The God Who Raises the Dead


There’s an often-overlooked story in the Bible that moves me deeply although in all four Gospels it’s mentioned only once. It’s in Luke 7:11-17. In this story, two throngs of people meet unexpectedly and out of that meeting comes a never-to-be-forgotten miracle.

Jesus walks from Capernaum toward a walled village called Nain, a distance of 12 or more miles. Luke implies that the destination is deliberate.

Jesus is followed not only by his disciples but also by a large crowd of people. As he and the crowd approach Nain, coming out of a gate in the wall they meet a funeral procession.

A funeral at that time would be comprised of several sad elements: first a narrator who would speak of the good deeds of the deceased; then women assigned to chant and wail, attended by a flutist or two; then the funeral bier carried by friends and loved ones bearing the body of the deceased. All of these would be followed by family and a great number of emotional towns-folk.

As our Lord and his throng of followers approaches the scene he sizes up the situation quickly – on the bier, the body of a young man, an only son; following the bier, one lone woman, the mother who is obviously widowed. This meeting is intentional.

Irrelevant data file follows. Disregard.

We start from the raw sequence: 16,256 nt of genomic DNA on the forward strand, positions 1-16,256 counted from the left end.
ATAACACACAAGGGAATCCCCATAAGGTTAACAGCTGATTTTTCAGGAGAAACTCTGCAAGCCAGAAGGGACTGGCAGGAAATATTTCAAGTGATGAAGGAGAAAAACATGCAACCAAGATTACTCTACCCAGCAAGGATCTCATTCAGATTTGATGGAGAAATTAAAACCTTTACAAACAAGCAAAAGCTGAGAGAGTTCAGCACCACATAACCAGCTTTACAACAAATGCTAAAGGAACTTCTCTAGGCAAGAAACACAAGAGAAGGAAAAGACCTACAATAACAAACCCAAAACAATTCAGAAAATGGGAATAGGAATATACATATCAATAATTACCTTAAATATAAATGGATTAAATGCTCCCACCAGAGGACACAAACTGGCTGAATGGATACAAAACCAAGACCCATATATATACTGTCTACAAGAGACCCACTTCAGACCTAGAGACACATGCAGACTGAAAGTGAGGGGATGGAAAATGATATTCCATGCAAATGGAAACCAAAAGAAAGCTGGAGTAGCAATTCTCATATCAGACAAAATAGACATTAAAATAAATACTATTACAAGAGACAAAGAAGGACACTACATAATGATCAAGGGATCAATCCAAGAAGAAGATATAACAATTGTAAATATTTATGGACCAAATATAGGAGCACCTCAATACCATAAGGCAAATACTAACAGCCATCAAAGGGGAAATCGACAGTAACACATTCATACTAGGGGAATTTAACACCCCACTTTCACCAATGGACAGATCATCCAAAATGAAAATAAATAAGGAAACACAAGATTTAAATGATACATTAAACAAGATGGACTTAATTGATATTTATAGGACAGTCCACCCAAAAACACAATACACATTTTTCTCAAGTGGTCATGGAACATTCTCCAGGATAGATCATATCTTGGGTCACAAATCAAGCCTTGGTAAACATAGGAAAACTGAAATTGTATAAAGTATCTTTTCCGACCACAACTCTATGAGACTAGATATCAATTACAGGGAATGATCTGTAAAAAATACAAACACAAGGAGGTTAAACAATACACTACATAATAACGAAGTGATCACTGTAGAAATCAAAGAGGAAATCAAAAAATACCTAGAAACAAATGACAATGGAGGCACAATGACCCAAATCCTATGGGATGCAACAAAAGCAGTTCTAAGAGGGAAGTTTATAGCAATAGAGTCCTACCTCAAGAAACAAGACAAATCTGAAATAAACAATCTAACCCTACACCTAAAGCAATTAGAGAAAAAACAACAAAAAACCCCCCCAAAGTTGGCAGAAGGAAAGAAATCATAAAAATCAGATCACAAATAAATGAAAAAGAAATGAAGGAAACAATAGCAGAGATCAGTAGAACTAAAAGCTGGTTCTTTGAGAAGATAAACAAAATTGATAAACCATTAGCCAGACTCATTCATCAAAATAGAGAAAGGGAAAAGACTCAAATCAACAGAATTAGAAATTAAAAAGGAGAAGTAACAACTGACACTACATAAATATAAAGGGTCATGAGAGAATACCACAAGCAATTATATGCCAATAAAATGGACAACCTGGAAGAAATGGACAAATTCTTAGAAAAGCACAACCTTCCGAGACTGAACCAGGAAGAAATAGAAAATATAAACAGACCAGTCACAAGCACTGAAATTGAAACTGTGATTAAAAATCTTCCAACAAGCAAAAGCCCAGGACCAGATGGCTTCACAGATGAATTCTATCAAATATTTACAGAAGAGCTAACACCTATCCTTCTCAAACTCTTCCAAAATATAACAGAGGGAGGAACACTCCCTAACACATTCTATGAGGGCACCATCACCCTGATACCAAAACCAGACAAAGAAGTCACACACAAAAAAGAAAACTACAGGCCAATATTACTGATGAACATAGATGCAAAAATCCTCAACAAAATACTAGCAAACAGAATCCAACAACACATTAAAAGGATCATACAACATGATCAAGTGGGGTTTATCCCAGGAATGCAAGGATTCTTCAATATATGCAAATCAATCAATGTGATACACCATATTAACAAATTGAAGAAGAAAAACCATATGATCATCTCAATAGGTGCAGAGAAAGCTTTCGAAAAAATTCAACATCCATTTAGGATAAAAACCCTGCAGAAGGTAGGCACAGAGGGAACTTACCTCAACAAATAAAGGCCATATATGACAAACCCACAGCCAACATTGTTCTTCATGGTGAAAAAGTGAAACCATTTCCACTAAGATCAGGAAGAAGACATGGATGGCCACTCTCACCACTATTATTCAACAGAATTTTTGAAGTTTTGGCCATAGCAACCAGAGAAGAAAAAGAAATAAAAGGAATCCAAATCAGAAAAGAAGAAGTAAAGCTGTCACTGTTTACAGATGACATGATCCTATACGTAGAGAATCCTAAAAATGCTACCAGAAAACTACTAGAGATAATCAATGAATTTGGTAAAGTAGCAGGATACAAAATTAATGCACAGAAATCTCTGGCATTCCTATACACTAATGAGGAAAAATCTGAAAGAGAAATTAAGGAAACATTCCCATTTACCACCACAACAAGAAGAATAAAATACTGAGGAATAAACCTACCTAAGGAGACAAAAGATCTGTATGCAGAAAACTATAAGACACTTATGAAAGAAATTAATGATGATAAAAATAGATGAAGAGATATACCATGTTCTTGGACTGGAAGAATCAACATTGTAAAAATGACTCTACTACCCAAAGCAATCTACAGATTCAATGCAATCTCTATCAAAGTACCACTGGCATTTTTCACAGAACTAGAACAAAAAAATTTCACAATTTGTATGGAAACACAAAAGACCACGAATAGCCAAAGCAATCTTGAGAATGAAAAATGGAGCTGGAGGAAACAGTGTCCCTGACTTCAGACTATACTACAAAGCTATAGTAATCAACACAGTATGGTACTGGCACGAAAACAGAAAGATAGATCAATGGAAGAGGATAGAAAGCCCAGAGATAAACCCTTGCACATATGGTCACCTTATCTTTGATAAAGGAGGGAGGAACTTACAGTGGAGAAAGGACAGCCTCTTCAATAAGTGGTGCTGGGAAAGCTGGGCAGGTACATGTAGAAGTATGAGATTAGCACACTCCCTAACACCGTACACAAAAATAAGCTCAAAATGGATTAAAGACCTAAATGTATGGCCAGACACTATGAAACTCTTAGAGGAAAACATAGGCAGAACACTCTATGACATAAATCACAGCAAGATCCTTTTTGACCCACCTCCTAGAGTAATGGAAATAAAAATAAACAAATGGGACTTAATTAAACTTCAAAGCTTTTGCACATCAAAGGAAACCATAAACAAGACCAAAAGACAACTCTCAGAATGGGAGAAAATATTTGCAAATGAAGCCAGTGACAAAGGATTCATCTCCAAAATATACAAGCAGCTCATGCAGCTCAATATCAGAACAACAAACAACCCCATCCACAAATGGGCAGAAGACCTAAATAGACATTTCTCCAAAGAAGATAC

Jesus first speaks to the widowed mother with the words: “Don’t cry.” Luke tells us that “his heart went out to her.” I would love to have heard those caring words spoken by our Lord. Then stepping forward he touches the bier and the procession stops. To the lifeless body he says, “Young man, I say to you, get up.”

The people in both throngs are amazed as the boy sits up on the bier and begins to talk to those around him. Jesus tenderly restores him to his speechless mother.

The funeral procession breaks up. The professional mourners cease their wailing. The crowd is filled with awe but when they catch their wits they begin to shout, “A great prophet has appeared among us!” And they add, “God has come to help his people!”

Because of the remoteness of the town, the people may never have heard of Jesus, at least not so as to compel their attention, but they read the situation correctly. There is no indication that this miracle is performed to add to our Lord’s reputation or to enhance his popularity. This miracle is prompted by one thing — our Lord’s instant compassion.

Here is a powerful picture of God Incarnate: tender-hearted toward the hurting, and at the same time with the power to raise the dead. We see in this episode of Jesus’ life that God wishes to enter our lives during every circumstance. Does he not deserve our fervent worship in return?

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